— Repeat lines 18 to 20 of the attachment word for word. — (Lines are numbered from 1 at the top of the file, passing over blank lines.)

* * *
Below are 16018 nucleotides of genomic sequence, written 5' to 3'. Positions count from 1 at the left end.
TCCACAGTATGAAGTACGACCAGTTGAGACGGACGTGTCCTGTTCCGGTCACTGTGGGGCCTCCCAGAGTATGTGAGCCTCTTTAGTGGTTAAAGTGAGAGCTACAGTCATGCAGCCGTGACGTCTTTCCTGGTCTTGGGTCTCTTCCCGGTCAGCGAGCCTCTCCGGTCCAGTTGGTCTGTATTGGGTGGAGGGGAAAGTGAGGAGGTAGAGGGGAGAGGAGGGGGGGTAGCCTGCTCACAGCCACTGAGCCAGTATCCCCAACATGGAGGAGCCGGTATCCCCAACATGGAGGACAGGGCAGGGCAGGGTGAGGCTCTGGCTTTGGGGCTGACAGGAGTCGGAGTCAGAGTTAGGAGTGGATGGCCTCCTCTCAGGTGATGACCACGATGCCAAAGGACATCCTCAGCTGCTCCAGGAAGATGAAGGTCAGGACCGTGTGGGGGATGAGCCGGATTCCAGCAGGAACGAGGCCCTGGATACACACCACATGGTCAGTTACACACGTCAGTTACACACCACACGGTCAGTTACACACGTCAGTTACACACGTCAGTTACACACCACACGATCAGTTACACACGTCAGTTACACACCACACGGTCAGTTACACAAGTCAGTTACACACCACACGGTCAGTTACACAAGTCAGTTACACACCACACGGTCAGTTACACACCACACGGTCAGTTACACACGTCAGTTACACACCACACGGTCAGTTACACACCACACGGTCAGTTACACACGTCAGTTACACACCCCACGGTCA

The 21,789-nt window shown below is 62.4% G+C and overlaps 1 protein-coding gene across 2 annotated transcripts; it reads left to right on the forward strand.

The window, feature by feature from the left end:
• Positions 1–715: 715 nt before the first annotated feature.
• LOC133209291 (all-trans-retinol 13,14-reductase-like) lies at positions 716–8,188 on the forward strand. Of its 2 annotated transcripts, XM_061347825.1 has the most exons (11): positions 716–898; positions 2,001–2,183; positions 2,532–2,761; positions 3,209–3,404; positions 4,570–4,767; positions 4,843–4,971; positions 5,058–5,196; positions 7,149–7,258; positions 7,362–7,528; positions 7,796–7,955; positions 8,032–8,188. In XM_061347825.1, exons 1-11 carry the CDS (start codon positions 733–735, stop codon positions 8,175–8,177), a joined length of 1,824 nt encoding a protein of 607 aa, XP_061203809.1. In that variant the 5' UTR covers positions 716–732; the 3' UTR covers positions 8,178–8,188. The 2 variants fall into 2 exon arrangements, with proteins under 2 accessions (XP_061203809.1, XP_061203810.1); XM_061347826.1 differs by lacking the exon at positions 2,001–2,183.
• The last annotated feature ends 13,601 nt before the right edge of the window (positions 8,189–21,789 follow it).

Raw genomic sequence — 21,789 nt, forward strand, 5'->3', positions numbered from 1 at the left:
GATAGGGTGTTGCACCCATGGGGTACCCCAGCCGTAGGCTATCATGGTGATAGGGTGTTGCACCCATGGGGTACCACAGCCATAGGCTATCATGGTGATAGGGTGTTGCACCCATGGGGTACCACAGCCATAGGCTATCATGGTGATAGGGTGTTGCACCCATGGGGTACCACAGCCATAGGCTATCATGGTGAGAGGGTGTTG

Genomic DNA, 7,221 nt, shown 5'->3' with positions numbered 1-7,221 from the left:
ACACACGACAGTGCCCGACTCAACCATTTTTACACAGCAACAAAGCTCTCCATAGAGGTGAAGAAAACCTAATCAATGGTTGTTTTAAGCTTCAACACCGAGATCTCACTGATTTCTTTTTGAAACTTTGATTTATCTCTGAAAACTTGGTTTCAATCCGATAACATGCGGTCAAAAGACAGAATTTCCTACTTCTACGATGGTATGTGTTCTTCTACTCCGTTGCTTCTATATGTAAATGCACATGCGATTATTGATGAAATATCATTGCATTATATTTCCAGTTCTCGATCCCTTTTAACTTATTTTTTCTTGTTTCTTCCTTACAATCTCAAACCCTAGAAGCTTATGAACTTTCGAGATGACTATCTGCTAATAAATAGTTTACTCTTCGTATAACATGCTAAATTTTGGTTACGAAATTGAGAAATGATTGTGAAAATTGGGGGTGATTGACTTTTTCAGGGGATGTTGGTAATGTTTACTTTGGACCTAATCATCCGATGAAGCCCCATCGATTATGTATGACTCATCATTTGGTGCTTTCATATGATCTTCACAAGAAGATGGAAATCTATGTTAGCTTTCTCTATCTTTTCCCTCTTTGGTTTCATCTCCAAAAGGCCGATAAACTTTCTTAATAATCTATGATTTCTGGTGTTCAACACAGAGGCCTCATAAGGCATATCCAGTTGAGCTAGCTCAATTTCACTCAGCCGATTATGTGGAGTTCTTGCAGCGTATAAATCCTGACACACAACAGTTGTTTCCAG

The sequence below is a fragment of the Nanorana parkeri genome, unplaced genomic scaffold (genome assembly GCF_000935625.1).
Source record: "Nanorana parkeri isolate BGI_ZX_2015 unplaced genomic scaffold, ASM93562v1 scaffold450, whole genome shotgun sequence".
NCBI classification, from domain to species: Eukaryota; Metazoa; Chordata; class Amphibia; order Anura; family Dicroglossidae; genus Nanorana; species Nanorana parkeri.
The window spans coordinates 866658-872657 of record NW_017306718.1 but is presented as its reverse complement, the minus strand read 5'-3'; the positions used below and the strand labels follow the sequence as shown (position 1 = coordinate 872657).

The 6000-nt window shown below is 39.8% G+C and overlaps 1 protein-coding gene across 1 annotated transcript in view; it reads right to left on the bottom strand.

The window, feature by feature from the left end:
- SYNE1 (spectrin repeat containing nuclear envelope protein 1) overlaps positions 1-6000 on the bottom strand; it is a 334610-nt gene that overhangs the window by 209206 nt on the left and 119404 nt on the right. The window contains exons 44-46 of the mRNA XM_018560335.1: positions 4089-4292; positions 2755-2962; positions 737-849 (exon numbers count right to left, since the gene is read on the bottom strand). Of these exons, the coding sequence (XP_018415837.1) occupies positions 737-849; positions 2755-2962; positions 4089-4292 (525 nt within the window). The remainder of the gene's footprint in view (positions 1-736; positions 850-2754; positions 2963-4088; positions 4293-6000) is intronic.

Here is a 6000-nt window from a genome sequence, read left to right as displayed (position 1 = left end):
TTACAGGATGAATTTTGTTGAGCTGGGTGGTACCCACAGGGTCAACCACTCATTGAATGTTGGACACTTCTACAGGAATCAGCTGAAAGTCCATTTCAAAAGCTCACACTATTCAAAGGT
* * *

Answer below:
- SYNE1 (spectrin repeat containing nuclear envelope protein 1) overlaps positions 1-6000 on the bottom strand; it is a 334610-nt gene that overhangs the window by 209206 nt on the left and 119404 nt on the right. The window contains exons 44-46 of the mRNA XM_018560335.1: positions 4089-4292; positions 2755-2962; positions 737-849 (exon numbers count right to left, since the gene is read on the bottom strand). Of these exons, the coding sequence (XP_018415837.1) occupies positions 737-849; positions 2755-2962; positions 4089-4292 (525 nt within the window). The remainder of the gene's footprint in view (positions 1-736; positions 850-2754; positions 2963-4088; positions 4293-6000) is intronic.

Here is a 6000-nt window from a genome sequence, read left to right as displayed (position 1 = left end):
TTACAGGATGAATTTTGTTGAGCTGGGTGGTACCCACAGGGTCAACCACTCATTGAATGTTGGACACTTCTACAGGAATCAGCTGAAAGTCCATTTCAAAAGCTCACACTATTCAAAGGT